By Lenka Janik Blaskova and Mélanie Gréaux, Faculty of Education, University of Cambridge

Do you ever feel that your PhD seems a little detached from the real world out there? Would you like to ‘make an impact’ earlier than your PhD research cycle is complete? If at least one of your responses is positive, you may want to consider public engagement as a means to fulfil some of these needs. Let us share a few of our lessons learned from organising a public engagement event at the Faculty of Education in November 2019.

There are many differences characterising our PhD projects, but Melanie and I quickly realised that we shared the most essential common goal: our intended impact. Ultimately, we both want our research projects to contribute to improving the quality of life of children with speech, language and communication needs. This shared passion led us to join the ‘Raising Awareness of Developmental Language Disorder‘ (RADLD.org) campaign together and become RADLD ambassadors.

We organised a free half-day workshop for parents, teachers, educators and speech and language therapists to share knowledge and best practice to support children with DLD. We aimed to answer questions such as ‘what are the common signs of DLD?’, ‘what are the risks to children’s developmental outcomes?’ or ‘how to support children with DLD to thrive?’ For example, did you know than around two to three children in an average UK classroom experience difficulties speaking or understanding language (Norbury et al., 2016), and that these difficulties can have long-lasting impact on emotional development and employability (Conti-Ramsden & Durkin, 2012; St Clair et al., 2011). [Note how we have learned to pass our key message E.V.E.R.Y.W.H.E.R.E 🙂]

Here, we would like to share our lessons learned in the process of organising:

1. Time demands

Putting the events together took a lot of our time. Planning the events almost 6 months in advance definitely helped with spreading the workload. We applied for a small grant from the ESRC, and succeeded in joining their Festival of Social Science. The application helped us put together initial ideas and timeline, which guided our next steps. During planning, we held weekly informal meetings to catch up on progress, kept a diary of the tasks to do and referred to it at all times. We also split the tasks to balance our PhD commitments.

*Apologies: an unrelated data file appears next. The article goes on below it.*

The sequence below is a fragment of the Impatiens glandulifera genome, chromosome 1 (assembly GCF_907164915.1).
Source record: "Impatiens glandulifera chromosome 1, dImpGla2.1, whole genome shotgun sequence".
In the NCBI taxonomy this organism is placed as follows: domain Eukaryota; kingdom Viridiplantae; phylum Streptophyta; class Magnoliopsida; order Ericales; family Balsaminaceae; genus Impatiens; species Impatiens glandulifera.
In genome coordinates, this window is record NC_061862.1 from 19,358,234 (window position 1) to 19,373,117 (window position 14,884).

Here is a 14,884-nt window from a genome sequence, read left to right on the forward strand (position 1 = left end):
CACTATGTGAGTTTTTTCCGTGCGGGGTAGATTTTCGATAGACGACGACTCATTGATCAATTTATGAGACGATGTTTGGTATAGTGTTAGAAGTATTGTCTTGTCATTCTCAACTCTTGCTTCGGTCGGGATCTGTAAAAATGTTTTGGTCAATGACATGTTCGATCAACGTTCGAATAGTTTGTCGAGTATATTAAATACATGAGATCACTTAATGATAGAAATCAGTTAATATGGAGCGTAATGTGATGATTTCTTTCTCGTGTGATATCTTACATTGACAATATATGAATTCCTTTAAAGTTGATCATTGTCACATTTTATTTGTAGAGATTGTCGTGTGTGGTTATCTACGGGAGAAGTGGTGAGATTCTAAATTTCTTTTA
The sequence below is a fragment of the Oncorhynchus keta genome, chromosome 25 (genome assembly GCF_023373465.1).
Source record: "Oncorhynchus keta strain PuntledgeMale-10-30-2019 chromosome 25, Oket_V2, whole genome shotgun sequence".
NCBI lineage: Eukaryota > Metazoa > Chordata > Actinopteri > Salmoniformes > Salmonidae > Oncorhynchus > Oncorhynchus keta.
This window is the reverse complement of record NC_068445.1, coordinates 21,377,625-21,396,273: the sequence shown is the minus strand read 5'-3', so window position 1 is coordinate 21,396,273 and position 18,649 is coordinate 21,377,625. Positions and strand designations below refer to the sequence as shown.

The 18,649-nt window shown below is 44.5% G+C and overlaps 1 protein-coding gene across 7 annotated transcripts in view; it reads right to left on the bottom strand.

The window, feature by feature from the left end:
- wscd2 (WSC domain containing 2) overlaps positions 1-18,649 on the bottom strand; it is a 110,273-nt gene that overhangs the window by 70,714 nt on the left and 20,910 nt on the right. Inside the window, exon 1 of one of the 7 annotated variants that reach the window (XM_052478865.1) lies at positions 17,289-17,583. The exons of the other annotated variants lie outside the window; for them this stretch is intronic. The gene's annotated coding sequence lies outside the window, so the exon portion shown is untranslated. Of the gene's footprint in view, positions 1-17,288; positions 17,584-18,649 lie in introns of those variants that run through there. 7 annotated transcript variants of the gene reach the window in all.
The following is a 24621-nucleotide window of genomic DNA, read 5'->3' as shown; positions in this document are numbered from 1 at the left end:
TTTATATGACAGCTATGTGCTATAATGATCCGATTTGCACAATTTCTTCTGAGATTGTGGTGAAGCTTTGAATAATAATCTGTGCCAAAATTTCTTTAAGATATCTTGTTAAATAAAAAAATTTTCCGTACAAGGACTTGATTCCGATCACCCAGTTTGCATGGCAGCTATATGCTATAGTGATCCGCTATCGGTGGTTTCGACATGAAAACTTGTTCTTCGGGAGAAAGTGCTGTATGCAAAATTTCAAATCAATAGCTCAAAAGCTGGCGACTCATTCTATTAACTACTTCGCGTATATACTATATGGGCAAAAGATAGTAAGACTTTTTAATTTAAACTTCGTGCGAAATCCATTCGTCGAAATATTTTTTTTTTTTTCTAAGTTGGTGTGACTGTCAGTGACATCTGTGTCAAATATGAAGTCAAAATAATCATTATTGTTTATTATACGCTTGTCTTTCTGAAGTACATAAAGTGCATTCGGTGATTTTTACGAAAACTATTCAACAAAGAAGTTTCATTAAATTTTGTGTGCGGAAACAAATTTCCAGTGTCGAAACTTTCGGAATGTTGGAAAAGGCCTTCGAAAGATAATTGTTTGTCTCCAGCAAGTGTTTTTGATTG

2. Crisis management

In your planning, you cannot consider all the situations that could possibly go wrong. In our case, the parking ramp did not work on the day, one of our panellists did not show up, and even the coffee arrived too early and we did not have enough hot drinks for the break.

In those situations, we even more appreciated the help from our fellow PhDs, who volunteered to give us a hand on the day. When the unexpected happened and we were busy running the scheduled activities, our volunteers stepped in. They did make those extra jars of coffee, kept the visiting children entertained throughout the event, registered all visitors and kept them well-informed, and simply stepped in whenever it was necessary. If you are lucky like us, and have friends that you can count on, plan small jobs for them on the day. Ideally, you need to keep an extra pair (or two) of hands to step in, if the unexpected happens.

3. The two-way process of public engagement

When you are passing your message to your audience, the two-way nature of public engagement (as defined by the National Coordinating Centre for Public Engagement, 2018) gives you an opportunity to learn from them as well. Your audience ask questions that may guide your work or lead to more beneficial engagement. In our case, some parents showed an interest in current research projects, and were keen for their children to participate. A different parent highlighted a gap in a policy, which we are following up with the vision to make life easier for the individuals with DLD.

4. Transferable skills